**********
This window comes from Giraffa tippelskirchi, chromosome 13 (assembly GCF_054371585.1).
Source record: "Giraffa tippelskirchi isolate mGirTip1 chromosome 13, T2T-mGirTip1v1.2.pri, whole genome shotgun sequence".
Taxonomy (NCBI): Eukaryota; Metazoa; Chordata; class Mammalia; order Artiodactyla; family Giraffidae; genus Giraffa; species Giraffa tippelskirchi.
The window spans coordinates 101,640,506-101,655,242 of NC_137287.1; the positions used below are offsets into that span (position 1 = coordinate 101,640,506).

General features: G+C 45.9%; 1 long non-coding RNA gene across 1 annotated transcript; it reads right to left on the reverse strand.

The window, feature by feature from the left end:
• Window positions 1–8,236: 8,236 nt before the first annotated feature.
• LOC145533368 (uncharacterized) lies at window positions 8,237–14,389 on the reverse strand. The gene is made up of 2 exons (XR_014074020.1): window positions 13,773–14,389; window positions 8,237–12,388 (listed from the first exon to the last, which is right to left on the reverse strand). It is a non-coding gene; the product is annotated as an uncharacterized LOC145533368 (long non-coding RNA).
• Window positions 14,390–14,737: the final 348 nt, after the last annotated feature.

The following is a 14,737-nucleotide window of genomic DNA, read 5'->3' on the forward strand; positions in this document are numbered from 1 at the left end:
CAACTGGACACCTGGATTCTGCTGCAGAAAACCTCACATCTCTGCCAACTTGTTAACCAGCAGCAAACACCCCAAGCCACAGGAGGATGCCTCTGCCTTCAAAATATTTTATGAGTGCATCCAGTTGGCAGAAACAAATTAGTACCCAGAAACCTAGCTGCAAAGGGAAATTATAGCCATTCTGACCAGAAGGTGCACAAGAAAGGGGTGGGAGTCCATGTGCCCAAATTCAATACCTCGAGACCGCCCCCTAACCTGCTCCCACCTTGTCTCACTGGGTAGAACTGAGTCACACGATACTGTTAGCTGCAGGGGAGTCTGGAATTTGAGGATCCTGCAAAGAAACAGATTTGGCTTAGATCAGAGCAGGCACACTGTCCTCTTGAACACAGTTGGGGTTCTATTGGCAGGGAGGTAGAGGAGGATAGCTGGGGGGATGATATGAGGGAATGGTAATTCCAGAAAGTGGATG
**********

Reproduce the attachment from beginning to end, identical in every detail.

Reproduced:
This window comes from Giraffa tippelskirchi, chromosome 13 (assembly GCF_054371585.1).
Source record: "Giraffa tippelskirchi isolate mGirTip1 chromosome 13, T2T-mGirTip1v1.2.pri, whole genome shotgun sequence".
Taxonomy (NCBI): Eukaryota; Metazoa; Chordata; class Mammalia; order Artiodactyla; family Giraffidae; genus Giraffa; species Giraffa tippelskirchi.
The window spans coordinates 101,640,506-101,655,242 of NC_137287.1; the positions used below are offsets into that span (position 1 = coordinate 101,640,506).

General features: G+C 45.9%; 1 long non-coding RNA gene across 1 annotated transcript; it reads right to left on the reverse strand.

The window, feature by feature from the left end:
• Window positions 1–8,236: 8,236 nt before the first annotated feature.
• LOC145533368 (uncharacterized) lies at window positions 8,237–14,389 on the reverse strand. The gene is made up of 2 exons (XR_014074020.1): window positions 13,773–14,389; window positions 8,237–12,388 (listed from the first exon to the last, which is right to left on the reverse strand). It is a non-coding gene; the product is annotated as an uncharacterized LOC145533368 (long non-coding RNA).
• Window positions 14,390–14,737: the final 348 nt, after the last annotated feature.

The following is a 14,737-nucleotide window of genomic DNA, read 5'->3' on the forward strand; positions in this document are numbered from 1 at the left end:
CAACTGGACACCTGGATTCTGCTGCAGAAAACCTCACATCTCTGCCAACTTGTTAACCAGCAGCAAACACCCCAAGCCACAGGAGGATGCCTCTGCCTTCAAAATATTTTATGAGTGCATCCAGTTGGCAGAAACAAATTAGTACCCAGAAACCTAGCTGCAAAGGGAAATTATAGCCATTCTGACCAGAAGGTGCACAAGAAAGGGGTGGGAGTCCATGTGCCCAAATTCAATACCTCGAGACCGCCCCCTAACCTGCTCCCACCTTGTCTCACTGGGTAGAACTGAGTCACACGATACTGTTAGCTGCAGGGGAGTCTGGAATTTGAGGATCCTGCAAAGAAACAGATTTGGCTTAGATCAGAGCAGGCACACTGTCCTCTTGAACACAGTTGGGGTTCTATTGGCAGGGAGGTAGAGGAGGATAGCTGGGGGGATGATATGAGGGAATGGTAATTCCAGAAAGTGGATG